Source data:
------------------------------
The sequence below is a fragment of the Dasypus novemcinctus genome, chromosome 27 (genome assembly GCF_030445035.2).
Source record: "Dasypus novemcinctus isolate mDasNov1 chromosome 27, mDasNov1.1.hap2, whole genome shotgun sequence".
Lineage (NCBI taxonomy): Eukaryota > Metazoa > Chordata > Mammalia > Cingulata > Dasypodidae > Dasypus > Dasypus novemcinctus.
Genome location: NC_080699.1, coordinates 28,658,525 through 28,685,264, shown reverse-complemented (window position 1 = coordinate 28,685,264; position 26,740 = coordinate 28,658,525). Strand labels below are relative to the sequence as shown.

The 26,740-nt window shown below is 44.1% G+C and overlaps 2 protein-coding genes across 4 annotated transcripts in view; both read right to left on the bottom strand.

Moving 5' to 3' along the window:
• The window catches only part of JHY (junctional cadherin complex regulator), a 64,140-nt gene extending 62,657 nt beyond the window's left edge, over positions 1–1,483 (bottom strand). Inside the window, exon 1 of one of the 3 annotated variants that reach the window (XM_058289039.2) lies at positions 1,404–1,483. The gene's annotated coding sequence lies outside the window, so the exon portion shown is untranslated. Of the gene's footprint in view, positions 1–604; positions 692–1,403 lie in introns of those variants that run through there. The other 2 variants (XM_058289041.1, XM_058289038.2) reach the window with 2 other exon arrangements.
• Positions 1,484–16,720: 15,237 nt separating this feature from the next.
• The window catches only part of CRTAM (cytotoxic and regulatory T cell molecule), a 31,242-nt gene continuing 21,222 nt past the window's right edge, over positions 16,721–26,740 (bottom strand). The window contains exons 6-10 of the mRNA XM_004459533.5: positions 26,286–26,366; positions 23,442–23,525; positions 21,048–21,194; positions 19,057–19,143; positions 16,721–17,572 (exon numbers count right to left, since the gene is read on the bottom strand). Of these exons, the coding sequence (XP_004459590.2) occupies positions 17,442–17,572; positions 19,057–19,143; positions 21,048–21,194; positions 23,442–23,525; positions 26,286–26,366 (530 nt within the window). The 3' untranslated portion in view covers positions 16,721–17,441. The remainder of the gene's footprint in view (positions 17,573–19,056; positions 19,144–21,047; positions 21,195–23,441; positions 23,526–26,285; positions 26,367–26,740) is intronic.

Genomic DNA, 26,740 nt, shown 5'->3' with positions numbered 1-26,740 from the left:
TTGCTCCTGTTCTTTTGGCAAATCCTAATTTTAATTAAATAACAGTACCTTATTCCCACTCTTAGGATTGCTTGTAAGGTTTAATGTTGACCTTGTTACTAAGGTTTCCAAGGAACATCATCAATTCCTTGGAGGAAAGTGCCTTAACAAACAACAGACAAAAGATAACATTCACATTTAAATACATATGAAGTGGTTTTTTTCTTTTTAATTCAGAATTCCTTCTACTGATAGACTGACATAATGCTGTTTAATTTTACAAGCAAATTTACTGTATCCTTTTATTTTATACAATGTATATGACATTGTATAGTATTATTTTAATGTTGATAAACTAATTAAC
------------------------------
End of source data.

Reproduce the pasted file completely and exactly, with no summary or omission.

The sequence below is a fragment of the Dasypus novemcinctus genome, chromosome 27 (genome assembly GCF_030445035.2).
Source record: "Dasypus novemcinctus isolate mDasNov1 chromosome 27, mDasNov1.1.hap2, whole genome shotgun sequence".
Lineage (NCBI taxonomy): Eukaryota > Metazoa > Chordata > Mammalia > Cingulata > Dasypodidae > Dasypus > Dasypus novemcinctus.
Genome location: NC_080699.1, coordinates 28,658,525 through 28,685,264, shown reverse-complemented (window position 1 = coordinate 28,685,264; position 26,740 = coordinate 28,658,525). Strand labels below are relative to the sequence as shown.

The 26,740-nt window shown below is 44.1% G+C and overlaps 2 protein-coding genes across 4 annotated transcripts in view; both read right to left on the bottom strand.

Moving 5' to 3' along the window:
• The window catches only part of JHY (junctional cadherin complex regulator), a 64,140-nt gene extending 62,657 nt beyond the window's left edge, over positions 1–1,483 (bottom strand). Inside the window, exon 1 of one of the 3 annotated variants that reach the window (XM_058289039.2) lies at positions 1,404–1,483. The gene's annotated coding sequence lies outside the window, so the exon portion shown is untranslated. Of the gene's footprint in view, positions 1–604; positions 692–1,403 lie in introns of those variants that run through there. The other 2 variants (XM_058289041.1, XM_058289038.2) reach the window with 2 other exon arrangements.
• Positions 1,484–16,720: 15,237 nt separating this feature from the next.
• The window catches only part of CRTAM (cytotoxic and regulatory T cell molecule), a 31,242-nt gene continuing 21,222 nt past the window's right edge, over positions 16,721–26,740 (bottom strand). The window contains exons 6-10 of the mRNA XM_004459533.5: positions 26,286–26,366; positions 23,442–23,525; positions 21,048–21,194; positions 19,057–19,143; positions 16,721–17,572 (exon numbers count right to left, since the gene is read on the bottom strand). Of these exons, the coding sequence (XP_004459590.2) occupies positions 17,442–17,572; positions 19,057–19,143; positions 21,048–21,194; positions 23,442–23,525; positions 26,286–26,366 (530 nt within the window). The 3' untranslated portion in view covers positions 16,721–17,441. The remainder of the gene's footprint in view (positions 17,573–19,056; positions 19,144–21,047; positions 21,195–23,441; positions 23,526–26,285; positions 26,367–26,740) is intronic.

Genomic DNA, 26,740 nt, shown 5'->3' with positions numbered 1-26,740 from the left:
TTGCTCCTGTTCTTTTGGCAAATCCTAATTTTAATTAAATAACAGTACCTTATTCCCACTCTTAGGATTGCTTGTAAGGTTTAATGTTGACCTTGTTACTAAGGTTTCCAAGGAACATCATCAATTCCTTGGAGGAAAGTGCCTTAACAAACAACAGACAAAAGATAACATTCACATTTAAATACATATGAAGTGGTTTTTTTCTTTTTAATTCAGAATTCCTTCTACTGATAGACTGACATAATGCTGTTTAATTTTACAAGCAAATTTACTGTATCCTTTTATTTTATACAATGTATATGACATTGTATAGTATTATTTTAATGTTGATAAACTAATTAAC